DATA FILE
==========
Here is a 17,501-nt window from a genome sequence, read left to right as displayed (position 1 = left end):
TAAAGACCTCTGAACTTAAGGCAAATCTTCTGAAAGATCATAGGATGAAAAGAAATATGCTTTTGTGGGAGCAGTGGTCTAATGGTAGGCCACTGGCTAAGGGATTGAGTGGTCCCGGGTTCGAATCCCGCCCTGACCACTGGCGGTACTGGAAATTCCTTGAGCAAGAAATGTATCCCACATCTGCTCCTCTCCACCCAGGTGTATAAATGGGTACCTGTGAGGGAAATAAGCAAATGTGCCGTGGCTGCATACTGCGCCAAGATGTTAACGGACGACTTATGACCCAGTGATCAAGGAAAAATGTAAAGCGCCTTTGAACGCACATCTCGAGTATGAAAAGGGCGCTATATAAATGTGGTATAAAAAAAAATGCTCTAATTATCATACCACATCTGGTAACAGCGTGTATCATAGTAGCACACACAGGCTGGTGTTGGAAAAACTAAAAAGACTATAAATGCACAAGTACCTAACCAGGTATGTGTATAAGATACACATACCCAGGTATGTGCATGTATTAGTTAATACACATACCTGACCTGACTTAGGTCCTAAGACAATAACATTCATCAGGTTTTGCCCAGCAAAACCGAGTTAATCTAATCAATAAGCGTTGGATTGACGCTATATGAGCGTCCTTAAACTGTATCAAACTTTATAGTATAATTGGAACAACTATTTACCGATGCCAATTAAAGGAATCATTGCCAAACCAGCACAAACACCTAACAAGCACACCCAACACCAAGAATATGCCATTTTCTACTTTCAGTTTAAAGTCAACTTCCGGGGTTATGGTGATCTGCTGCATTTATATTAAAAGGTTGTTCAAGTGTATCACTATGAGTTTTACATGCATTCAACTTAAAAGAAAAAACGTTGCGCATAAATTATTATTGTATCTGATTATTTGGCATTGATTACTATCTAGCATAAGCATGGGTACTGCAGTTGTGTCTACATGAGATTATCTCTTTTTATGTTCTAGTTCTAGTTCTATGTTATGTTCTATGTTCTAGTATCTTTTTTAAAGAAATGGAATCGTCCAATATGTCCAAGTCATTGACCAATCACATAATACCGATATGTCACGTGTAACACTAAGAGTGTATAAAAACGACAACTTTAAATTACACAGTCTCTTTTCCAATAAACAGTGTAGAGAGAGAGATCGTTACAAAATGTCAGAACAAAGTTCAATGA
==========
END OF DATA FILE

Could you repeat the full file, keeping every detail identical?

Here is a 17,501-nt window from a genome sequence, read left to right as displayed (position 1 = left end):
TAAAGACCTCTGAACTTAAGGCAAATCTTCTGAAAGATCATAGGATGAAAAGAAATATGCTTTTGTGGGAGCAGTGGTCTAATGGTAGGCCACTGGCTAAGGGATTGAGTGGTCCCGGGTTCGAATCCCGCCCTGACCACTGGCGGTACTGGAAATTCCTTGAGCAAGAAATGTATCCCACATCTGCTCCTCTCCACCCAGGTGTATAAATGGGTACCTGTGAGGGAAATAAGCAAATGTGCCGTGGCTGCATACTGCGCCAAGATGTTAACGGACGACTTATGACCCAGTGATCAAGGAAAAATGTAAAGCGCCTTTGAACGCACATCTCGAGTATGAAAAGGGCGCTATATAAATGTGGTATAAAAAAAAATGCTCTAATTATCATACCACATCTGGTAACAGCGTGTATCATAGTAGCACACACAGGCTGGTGTTGGAAAAACTAAAAAGACTATAAATGCACAAGTACCTAACCAGGTATGTGTATAAGATACACATACCCAGGTATGTGCATGTATTAGTTAATACACATACCTGACCTGACTTAGGTCCTAAGACAATAACATTCATCAGGTTTTGCCCAGCAAAACCGAGTTAATCTAATCAATAAGCGTTGGATTGACGCTATATGAGCGTCCTTAAACTGTATCAAACTTTATAGTATAATTGGAACAACTATTTACCGATGCCAATTAAAGGAATCATTGCCAAACCAGCACAAACACCTAACAAGCACACCCAACACCAAGAATATGCCATTTTCTACTTTCAGTTTAAAGTCAACTTCCGGGGTTATGGTGATCTGCTGCATTTATATTAAAAGGTTGTTCAAGTGTATCACTATGAGTTTTACATGCATTCAACTTAAAAGAAAAAACGTTGCGCATAAATTATTATTGTATCTGATTATTTGGCATTGATTACTATCTAGCATAAGCATGGGTACTGCAGTTGTGTCTACATGAGATTATCTCTTTTTATGTTCTAGTTCTAGTTCTATGTTATGTTCTATGTTCTAGTATCTTTTTTAAAGAAATGGAATCGTCCAATATGTCCAAGTCATTGACCAATCACATAATACCGATATGTCACGTGTAACACTAAGAGTGTATAAAAACGACAACTTTAAATTACACAGTCTCTTTTCCAATAAACAGTGTAGAGAGAGAGATCGTTACAAAATGTCAGAACAAAGTTCAATGA